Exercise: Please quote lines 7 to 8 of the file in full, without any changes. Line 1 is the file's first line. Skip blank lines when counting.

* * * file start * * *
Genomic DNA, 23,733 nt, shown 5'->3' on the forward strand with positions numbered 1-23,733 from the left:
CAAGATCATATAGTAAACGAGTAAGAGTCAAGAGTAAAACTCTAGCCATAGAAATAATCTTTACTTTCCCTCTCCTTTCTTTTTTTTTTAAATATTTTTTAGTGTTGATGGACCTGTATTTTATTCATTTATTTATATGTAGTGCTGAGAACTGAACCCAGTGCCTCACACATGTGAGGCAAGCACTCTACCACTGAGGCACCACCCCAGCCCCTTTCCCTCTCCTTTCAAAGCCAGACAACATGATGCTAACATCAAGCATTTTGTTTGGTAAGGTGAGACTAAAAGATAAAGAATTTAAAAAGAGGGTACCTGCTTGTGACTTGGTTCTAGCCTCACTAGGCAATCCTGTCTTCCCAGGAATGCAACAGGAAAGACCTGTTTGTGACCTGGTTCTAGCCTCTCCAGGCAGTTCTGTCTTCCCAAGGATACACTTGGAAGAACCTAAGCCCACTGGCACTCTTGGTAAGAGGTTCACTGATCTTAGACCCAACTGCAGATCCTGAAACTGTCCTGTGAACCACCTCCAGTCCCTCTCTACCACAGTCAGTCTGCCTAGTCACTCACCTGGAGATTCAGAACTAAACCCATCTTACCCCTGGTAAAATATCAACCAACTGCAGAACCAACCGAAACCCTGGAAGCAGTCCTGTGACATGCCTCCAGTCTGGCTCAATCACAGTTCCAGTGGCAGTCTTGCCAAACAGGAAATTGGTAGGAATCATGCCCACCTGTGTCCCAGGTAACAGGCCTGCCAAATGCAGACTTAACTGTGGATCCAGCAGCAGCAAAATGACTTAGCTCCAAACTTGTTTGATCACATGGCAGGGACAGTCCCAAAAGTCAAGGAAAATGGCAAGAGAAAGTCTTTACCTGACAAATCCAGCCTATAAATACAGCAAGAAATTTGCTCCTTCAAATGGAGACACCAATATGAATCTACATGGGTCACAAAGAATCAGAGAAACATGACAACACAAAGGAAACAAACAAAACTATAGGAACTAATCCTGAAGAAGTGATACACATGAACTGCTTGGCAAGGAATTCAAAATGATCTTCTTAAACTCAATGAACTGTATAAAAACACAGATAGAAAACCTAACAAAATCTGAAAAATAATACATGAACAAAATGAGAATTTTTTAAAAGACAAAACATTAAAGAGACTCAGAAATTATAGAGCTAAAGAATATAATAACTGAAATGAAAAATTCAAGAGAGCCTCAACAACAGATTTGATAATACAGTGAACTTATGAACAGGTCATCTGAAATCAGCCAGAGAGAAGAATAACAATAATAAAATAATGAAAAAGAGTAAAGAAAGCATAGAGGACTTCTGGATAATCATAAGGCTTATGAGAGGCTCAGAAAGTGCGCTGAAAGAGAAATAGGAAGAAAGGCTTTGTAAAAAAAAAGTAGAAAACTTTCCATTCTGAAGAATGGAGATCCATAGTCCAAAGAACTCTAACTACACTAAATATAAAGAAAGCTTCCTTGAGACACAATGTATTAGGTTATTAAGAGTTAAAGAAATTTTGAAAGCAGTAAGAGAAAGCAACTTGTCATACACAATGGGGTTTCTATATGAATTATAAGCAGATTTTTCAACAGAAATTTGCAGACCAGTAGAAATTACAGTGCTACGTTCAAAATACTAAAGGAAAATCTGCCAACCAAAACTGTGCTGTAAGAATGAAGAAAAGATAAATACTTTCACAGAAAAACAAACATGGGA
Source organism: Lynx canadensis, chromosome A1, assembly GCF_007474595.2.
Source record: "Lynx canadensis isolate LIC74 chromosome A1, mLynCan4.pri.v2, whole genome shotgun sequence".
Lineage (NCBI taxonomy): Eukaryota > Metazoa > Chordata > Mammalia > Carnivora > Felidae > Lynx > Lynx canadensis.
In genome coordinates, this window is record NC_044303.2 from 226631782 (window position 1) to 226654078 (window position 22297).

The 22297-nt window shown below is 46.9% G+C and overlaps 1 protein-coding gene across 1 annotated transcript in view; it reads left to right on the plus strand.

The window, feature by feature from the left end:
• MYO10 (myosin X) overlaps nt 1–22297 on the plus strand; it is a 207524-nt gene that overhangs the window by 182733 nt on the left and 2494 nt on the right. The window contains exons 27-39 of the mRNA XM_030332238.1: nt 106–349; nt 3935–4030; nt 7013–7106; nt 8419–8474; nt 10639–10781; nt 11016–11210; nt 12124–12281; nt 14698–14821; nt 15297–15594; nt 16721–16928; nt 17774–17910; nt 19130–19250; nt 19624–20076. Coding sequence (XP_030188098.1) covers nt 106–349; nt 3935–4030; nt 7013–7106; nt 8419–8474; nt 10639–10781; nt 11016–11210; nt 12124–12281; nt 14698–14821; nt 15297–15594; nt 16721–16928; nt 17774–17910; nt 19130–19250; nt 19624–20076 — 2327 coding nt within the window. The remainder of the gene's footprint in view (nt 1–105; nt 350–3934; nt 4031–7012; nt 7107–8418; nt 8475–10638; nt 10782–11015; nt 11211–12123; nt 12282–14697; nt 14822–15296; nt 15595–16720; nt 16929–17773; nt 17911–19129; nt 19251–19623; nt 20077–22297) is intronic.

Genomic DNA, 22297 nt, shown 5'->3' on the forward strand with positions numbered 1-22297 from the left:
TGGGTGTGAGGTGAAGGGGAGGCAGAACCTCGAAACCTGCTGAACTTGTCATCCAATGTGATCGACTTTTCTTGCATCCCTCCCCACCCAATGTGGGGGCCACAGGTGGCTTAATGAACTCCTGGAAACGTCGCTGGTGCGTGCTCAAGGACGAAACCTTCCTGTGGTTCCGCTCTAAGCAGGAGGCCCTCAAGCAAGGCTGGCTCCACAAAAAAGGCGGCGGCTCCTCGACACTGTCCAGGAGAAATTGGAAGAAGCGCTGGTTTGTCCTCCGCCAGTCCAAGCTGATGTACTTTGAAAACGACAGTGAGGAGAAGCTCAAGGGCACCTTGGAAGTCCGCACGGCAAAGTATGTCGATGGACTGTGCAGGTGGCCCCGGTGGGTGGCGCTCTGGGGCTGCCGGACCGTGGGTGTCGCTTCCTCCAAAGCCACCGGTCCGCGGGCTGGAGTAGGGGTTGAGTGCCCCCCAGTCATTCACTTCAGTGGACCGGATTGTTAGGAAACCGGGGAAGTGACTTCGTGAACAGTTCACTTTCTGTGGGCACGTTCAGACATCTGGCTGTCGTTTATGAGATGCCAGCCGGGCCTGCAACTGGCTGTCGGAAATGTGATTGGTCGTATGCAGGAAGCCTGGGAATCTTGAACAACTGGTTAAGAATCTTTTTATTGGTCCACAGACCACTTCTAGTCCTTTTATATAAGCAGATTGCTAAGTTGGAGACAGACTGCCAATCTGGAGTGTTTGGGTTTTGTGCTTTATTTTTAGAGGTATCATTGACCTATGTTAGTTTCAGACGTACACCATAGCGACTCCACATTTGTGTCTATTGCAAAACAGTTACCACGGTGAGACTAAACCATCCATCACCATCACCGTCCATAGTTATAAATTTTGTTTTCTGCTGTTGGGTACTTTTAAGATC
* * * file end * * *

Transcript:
The 22297-nt window shown below is 46.9% G+C and overlaps 1 protein-coding gene across 1 annotated transcript in view; it reads left to right on the plus strand.

The window, feature by feature from the left end: